Don DeArmon is an award-winning freelance writer who spent 28 years on Capitol Hill working for members of the U.S. House of Representatives, followed by six years as a lobbyist representing non-profit organizations and local governments. He and Ann, a public school teacher, have four grown children and reside in Frederick, Maryland.
Don's hitchhiking experiences began as an interest in hiking and backpacking. In 1970, as a 15-year-old, he and his traveling companion, Erich Caron, backpacked over 300 miles on the Appalachian Trail. The term "thru-hiker" had not yet been invented; fewer than 100 people had hiked the entire AT. Don and Erich had planned a longer trip, but an injury cut their summer short. That successful experience motivated them to backpack in national parks in the western U.S., and hitchhiking was their means of transportation. Those cross-country trips in 1971 and 1972 — when they hitchhiked all the way to Alaska — are recounted in Keep Going. At the advanced age of 61, Don is now an AT "section hiker," and he still hitchhikes to reach the trailhead for many of his AT day-hikes.
Don was born on June 1, 1955 in Frederick, Maryland, where his father worked as a civilian employee of the U.S. Army at Ft. Detrick and his mother was a homemaker. His father was transferred to Edgewood Arsenal (later part of Aberdeen Proving Ground) in 1960, and his family moved to Bel Air, Maryland, which Don considers to be his hometown. He was educated in Harford County public schools, graduating from Bel Air High School in 1973 as class president and editor-in-chief of the school paper. Beginning with his Appalachian Trail hike in 1970, his high school summers were devoted to travel and adventure; it was in 1971 and 1972 that he took his cross-country hitchhiking trips with Erich Caron, whom he had met in Scouts.
Don's father was transferred to Rock Island Arsenal in 1973, and his parents moved to Davenport, Iowa, which coincided with Don's matriculation at the University of North Carolina at Chapel Hill. During his four years in Chapel Hill, Don continued his hitchhiking travels, thumbing cross-country once again on his own in the summer of 1974. At Carolina, he was a member of Chi Phi fraternity, and he worked all 8 semesters and in the summers at McDonald's, as well as two semesters at the Carolina Population Center, to help with college expenses. Don spent the summer of 1975 enduring Officer Candidate School at Quantico, Virginia, for the U.S. Marine Corps, having enrolled in their Platoon Leaders Class program, but he later decided to head directly to Capitol Hill instead of being commissioned.
Shortly after graduation from UNC in 1977, Don accomplished two things in short order: in May, after an intensive door-knocking job search on Capitol Hill, he got his first job in a congressional office; in July, he married Ann Watson in Bel Air at a ceremony attended only by the two of them and his childhood minister, Rev. Richard Shreffler. It would be incorrect to say they eloped because they had been engaged since November 1976 (but it was a small wedding). Ann hailed from Winston-Salem, NC, and Don and Ann met during their UNC years at a fraternity-sorority mixer in the fall of 1975.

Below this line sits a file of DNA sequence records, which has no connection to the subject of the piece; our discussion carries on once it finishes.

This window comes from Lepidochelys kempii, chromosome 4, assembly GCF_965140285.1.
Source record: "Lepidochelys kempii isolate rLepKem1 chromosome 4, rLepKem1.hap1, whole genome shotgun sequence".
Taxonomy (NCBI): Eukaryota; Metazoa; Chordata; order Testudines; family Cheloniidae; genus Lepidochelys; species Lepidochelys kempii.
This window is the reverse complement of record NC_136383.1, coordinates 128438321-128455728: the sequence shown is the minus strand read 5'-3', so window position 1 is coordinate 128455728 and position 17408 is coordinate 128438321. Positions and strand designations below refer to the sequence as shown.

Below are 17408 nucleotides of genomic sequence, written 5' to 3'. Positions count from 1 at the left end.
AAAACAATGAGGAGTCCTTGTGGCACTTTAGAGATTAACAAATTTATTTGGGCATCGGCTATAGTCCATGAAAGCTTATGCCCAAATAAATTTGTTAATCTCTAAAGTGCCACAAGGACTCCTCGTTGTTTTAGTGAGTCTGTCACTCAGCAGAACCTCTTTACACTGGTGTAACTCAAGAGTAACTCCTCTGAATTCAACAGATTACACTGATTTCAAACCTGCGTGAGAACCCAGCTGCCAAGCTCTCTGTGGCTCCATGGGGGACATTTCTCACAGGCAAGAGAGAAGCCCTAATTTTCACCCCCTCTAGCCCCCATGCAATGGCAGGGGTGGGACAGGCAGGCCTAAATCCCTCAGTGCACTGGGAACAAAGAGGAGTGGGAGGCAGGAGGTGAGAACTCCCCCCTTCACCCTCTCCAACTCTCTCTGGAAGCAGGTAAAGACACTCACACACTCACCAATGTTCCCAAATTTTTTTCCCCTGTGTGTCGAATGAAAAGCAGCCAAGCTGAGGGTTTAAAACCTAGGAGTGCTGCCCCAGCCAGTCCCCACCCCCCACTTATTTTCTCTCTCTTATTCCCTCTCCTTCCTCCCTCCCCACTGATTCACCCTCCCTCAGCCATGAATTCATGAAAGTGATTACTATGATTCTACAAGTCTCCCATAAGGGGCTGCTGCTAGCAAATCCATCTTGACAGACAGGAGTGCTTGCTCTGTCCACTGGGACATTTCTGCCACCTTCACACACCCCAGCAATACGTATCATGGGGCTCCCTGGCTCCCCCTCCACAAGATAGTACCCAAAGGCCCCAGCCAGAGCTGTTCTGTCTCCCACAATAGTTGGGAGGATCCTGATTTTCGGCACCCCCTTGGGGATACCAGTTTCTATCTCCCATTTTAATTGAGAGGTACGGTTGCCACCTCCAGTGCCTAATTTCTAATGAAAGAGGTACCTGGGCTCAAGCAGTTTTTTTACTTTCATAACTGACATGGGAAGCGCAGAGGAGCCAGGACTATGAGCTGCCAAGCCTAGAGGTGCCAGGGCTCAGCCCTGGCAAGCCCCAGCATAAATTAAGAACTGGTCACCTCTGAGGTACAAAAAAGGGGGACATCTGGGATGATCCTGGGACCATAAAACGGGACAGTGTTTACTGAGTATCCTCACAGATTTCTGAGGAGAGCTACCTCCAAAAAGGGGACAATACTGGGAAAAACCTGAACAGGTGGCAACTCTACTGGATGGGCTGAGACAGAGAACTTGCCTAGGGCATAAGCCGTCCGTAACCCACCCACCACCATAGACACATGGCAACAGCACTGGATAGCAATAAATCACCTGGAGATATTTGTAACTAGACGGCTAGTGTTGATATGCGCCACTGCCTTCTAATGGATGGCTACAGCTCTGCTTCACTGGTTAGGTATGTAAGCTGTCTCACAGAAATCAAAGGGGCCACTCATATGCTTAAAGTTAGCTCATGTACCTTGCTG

Don spent the next 28 years in a succession of Capitol Hill jobs, punctuated by several of his own political campaigns. He won Democratic primaries in 2000 and 2002 to become the Democratic nominee for Congress in the Sixth Congressional District of Maryland, but lost in both cases to incumbent Rep. Roscoe Bartlett.
Don with local Allegany County officials and U.S. Senator Barbara Mikulski in 2000.
In addition to short tenures for home-state Rep. Barbara Mikulski in her first term in the House, and for Rep. Les AuCoin from Portland, Oregon, Don worked 8 years for Rep. David Price (Chapel Hill and Research Triangle Park area of North Carolina), 4 years for Rep. Vic Fazio (Sacramento area of California), and 7 years for Rep. Lucille Roybal-Allard (Los Angeles). Between 1990 and 2005, his legislative work focused on the powerful House Appropriations Committee. His legislative accomplishments included enactment of bills he helped draft to increase food safety, to improve California flood control, to control agricultural fumigants, and to combat underage drinking.
Despite the time demands of Capitol Hill and Don's daily commute to Washington on MARC commuter trains, Don was active in the upbringing of his children. Don and Ann's children were born in 1981 (Belle), 1984 (McCamie), 1988 (Alexandra), and 1992 (John). Two of his children were born at home, and three were born with midwives providing the obstetrical care. After many years as a stay-at-home mother, Ann obtained her Master's degree and teaching certification from Hood College and teaches English Language Learners at Frederick High School, which just happens to be right across the street from the DeArmon home.
Beginning in 2006, Don retired from the federal government but remained active on Capitol Hill by working as a lobbyist on behalf of non-profit organizations and local governments. His clients ranged from community hospitals and health associations to national non-profit organizations to a major port and a small municipality. Working as a freelance writer since 2012, Don has maintained a relationship with two consulting firms, one based in Los Angeles and one based in Washington, D.C. He has delivered presentations on the congressional committee system and hearing process to groups of federal managers on behalf of The Woods Institute, and he pens a regular op-ed column in the Frederick News-Post. He is also a member of the board of advisors for the Center for American Politics and Citizenship at the University of Maryland at College Park.
Keep Going is Don's first book. He claims it will not be his last.
Belle, McCamie, Alexandra, Ann, Don, John DeArmon in 2008.